The final stage of construction has started on one of the world’s most famous and longest-going architectural projects, the Sagrada Família Basilica in Barcelona, Spain.
Work has been underway for more than a century, a key role played over the past four decades by an Australian team led by architect Mark Burry, a professor from the University of Melbourne.
The last six towers are now expected to top out and be largely complete by 2026, in time for the 100 year anniversary of the death of original architect Antoni Gaudi.
In a project update on 21 October, chief architect Jordi Fauli said the central tower, the tallest of the six, will rise 172.5 metres. This will make the Sagrada Família the tallest religious building in Europe.
He said the tower will rise directly above the main chamber, which is designed to support the weight of the towers and channel sunlight into the building.
- The first foundation stones of the Roman Catholic basilica were laid in 1882
- It is now 70 per cent complete
- Tallest point will be 172.5 metres
- Expected project completion 2032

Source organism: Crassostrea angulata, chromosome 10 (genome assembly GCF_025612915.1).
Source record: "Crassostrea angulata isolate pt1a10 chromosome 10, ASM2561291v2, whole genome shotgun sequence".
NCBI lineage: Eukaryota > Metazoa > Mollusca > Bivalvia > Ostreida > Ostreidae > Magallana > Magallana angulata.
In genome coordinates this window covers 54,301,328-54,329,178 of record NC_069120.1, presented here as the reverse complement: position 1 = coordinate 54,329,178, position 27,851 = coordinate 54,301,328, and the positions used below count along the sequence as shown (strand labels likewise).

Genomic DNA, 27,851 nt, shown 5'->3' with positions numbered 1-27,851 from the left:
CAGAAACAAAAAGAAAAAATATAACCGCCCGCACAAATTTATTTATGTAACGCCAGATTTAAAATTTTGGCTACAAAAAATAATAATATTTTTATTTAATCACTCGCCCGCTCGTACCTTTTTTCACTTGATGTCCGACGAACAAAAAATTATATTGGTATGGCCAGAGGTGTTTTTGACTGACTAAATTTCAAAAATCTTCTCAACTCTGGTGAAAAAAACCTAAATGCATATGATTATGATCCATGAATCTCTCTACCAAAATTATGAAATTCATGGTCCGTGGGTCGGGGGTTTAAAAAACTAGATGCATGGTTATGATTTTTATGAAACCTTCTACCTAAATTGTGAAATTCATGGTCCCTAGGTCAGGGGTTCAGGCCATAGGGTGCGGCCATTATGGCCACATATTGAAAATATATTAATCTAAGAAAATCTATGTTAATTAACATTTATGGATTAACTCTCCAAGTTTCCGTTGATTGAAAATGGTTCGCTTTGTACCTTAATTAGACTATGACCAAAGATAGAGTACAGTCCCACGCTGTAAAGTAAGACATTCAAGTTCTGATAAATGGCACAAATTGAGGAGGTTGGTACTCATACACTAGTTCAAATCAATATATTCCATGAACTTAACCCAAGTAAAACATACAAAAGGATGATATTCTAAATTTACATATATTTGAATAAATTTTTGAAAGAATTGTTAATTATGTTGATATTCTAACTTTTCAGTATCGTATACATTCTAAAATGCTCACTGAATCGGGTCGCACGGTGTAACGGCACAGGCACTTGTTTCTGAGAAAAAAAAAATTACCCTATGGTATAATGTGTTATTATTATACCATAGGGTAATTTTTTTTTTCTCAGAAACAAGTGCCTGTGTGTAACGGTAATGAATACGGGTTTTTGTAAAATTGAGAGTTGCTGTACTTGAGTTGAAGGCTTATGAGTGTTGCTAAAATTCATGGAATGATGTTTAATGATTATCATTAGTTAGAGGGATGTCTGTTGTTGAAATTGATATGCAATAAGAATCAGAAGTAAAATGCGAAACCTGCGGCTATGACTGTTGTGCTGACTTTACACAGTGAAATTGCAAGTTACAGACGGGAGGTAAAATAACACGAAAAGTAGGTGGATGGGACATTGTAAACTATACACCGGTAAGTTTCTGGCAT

- Designed by Spanish architect Antoni Gaudi, who died in 1926
The video below shows how the building will look when complete
Mark Burry, Professor of Urban Futures, University of Melbourne, and his Australian and Barcelona-based team have been working on the process of digitisation of Gaudi's drawings, many of which were only rough sketches and are now being interpreted to realise the globally iconic Temple Sagrada Familia structure.
Professor Burry and his colleagues have been able to follow Gaudí's intellectual framework, using the geometric patterns as the code to engage with ideas, plans and models.
Originally from New Zealand, Burry has been involved as a consulting architect since 1979, when first invited to help unlock Gaudi’s methodologies (listen to interview by ABC in a podcast here). He has been a key collaborator with the design team ever since.
The architectural monument today is one of the major tourism drawcard’s to Barcelona, one of the world’s most visited destinations, with well beyond three million visits in 2014.
News sources: Ifpress, The Independent and El País.